The medical use of psilocybin, the main psychoactive component of psilocybin-producing (“magic”) mushrooms, has been explored in a litany of disease states, as recently reported in a comprehensive review evaluating the medical application of psilocybin in a smattering of conditions related to neuropsychiatry.
Global concern for mental health disorders rose swiftly in the year 2020, with annual data reporting an estimated worldwide incidence of disorders relating to mental-health or substance-abuse affecting up to one billion individuals. The coronavirus (COVID-2019) pandemic exacerbated the incidence of such conditions, many of which fall under the umbrella of anxiety and depression. Currently, psilocybin is the most studied psychedelic, with most modern psychedelic research focusing on psilocybin’s application in mood and anxiety disorders.
Several studies included in the review evaluated psilocybin treatment in depressive disorders related to cancer, AIDS, psychopathy, borderline and narcissistic personality disorders, and more. Studies investigating psilocybin use for anxiety-related disorders such as post-traumatic stress disorder, social and generalized anxiety disorders, obsessive-compulsive disorder, adjustment disorder, and others were discussed in conjunction with studies evaluating psilocybin treatment of substance abuse disorders relating to alcohol, stimulants, cocaine, tobacco, nicotine, opioids, and cannabis. Disorders related to criminality such as domestic abuse and intimate partner violence were mentioned, with multiple studies delivering positive findings associated with a reduction in partner-directed violence after psilocybin use, further emphasizing the potential psilocybin carries for improving emotional regulation.
Numerous clinical studies featured in the review showcased the analgesic, i.e., pain relieving, merits of psilocybin, demonstrating its potential to alleviate pain from cluster (“suicide”) headaches, uncontrollable phantom-limb pain, and chronic pain syndromes. Authors of the review suggested pain relieving effects of psilocybin to be attributed to the chemical’s interaction with nerve pathways responsible for pain sensation and cessation. Notably, some studies reported the analgesic effects of psilocybin to be comparable to or more effective than traditionally used pain-relieving medications such as opioids.
Following the 1971 United Nations Convention on Psychotropic Substances leading to the Schedule 1 classification of psilocybin (deeming the substance unsafe and unviable for accepted medical treatment), years of legislative blockade curbed the use of psychedelics in clinical research endeavors; however, the past decade has seen resurging interest in the utility of psychedelics, namely psilocybin, in medicine. November 3, 2020 marked a milestone in psilocybin legalization, with the state of Oregon (USA) spearheading plans to regulate the psychoactive drug for therapeutic use. The following day, promising results from the first randomized controlled trial utilizing psilocybin for the treatment of major depressive disorder were released by Johns Hopkins, one of many breakthrough studies included in this review. Another study presented in the review evaluated the use of psilocybin for treatment of depressed mood and anxiety in cancer patients, demonstrating results suggesting potential for psilocybin to alleviate symptoms and increase the quality of life in patients with life-threating cancer diagnoses.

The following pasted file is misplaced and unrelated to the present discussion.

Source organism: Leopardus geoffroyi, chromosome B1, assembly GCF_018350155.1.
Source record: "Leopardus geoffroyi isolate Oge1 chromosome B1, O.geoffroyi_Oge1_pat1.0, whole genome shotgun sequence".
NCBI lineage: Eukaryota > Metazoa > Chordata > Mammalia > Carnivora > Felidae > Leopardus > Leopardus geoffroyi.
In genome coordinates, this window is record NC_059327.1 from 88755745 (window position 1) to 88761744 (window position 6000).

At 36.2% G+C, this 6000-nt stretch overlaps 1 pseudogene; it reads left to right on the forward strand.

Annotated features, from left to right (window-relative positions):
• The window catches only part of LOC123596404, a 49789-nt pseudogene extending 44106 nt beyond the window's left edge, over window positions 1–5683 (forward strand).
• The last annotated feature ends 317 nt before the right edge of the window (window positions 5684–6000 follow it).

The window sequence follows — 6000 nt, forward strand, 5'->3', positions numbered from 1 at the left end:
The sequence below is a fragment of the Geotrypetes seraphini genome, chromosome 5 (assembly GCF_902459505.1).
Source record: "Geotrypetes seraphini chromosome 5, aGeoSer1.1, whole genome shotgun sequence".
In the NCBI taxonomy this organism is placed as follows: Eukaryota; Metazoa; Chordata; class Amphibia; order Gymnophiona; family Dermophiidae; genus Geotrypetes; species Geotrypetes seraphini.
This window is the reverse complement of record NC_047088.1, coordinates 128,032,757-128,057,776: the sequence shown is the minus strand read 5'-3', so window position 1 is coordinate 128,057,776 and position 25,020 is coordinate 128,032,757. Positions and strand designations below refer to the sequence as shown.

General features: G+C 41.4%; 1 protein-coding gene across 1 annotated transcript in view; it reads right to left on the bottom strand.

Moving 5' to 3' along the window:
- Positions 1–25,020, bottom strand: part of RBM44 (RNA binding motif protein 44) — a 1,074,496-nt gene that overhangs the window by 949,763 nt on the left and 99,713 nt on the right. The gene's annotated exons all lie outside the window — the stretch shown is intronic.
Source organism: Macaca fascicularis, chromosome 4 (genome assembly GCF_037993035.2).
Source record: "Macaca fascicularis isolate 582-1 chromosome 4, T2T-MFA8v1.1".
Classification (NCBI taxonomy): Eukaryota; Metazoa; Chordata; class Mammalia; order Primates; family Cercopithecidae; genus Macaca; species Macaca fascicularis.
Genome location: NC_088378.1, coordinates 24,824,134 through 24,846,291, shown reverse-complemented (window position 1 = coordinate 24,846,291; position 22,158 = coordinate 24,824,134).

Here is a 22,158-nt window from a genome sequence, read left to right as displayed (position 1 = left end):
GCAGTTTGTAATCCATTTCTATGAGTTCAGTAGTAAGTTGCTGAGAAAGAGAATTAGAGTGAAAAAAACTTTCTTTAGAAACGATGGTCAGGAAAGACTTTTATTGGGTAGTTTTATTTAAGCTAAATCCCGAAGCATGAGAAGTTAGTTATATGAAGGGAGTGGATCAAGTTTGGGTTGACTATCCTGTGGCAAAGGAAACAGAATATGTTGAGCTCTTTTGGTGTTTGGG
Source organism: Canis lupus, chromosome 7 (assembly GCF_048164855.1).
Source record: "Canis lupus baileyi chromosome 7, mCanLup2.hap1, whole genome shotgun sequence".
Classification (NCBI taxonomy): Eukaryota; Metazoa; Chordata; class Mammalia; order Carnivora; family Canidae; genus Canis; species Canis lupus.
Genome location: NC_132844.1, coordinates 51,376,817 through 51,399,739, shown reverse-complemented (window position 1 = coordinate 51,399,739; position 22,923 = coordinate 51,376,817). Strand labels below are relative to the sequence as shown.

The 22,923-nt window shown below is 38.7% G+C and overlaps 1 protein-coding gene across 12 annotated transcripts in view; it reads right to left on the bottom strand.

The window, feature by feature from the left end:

Many studies featured in this review have confirmed the potential of psilocybin-assisted therapy as an effective tool for aiding treatment of many psychiatric mood-related disorders, in addition to alleviating the physical pain of several chronic pain syndromes.
Authors emphasized the need for increased research efforts directed towards psilocybin synthesis to meet the demands of a global market that is seeing renewed research focus, thereby an increased demand for psilocybin that cannot be satiated by continued extraction of the psychoactive chemical from naturally growing or cultivated mushrooms. Such demand has been further catalyzed by the globally increasing rate of mood and anxiety disorders in conjunction with increased decriminalization efforts, cultural acceptance, and number of scientific publications evaluating medicinal use of psilocybin, as demonstrated in this review. As investable opportunities in cannabis ventures have waned, a business-case has emerged followed rapidly changing global trends turning the spotlight to psilocybin, with attention evidenced by increased public offerings of psychedelic companies and investors eagerly following suit. Globally, the psychedelic therapeutic market is predicted to reach a valuation of 6.8 billion USD by 2027 at a compound annual growth rate of 16.3%.
Comprehensive exploration of a multitude of scientific publications featuring psilocybin-assisted treatment within this review has demonstrated strong marked potential for its role as an effective, safe, and most importantly, feasible adjunctive tool for medical use in a diverse array of conditions. Development of psilocybin-based drugs used in therapeutic regiments officially approved by governmental and medical bodies for treatment of such conditions may be achievable soon. Larger, thoroughly vetted clinical studies to assess the safety, dose-response relationships, and pharmacological interactions of psilocybin are necessary to propel such endeavors. Standardization of psilocybin treatment practices and the elimination of years of residual stigmatization surrounding the medical use of psychedelic substances must be achieved before such a future is realized.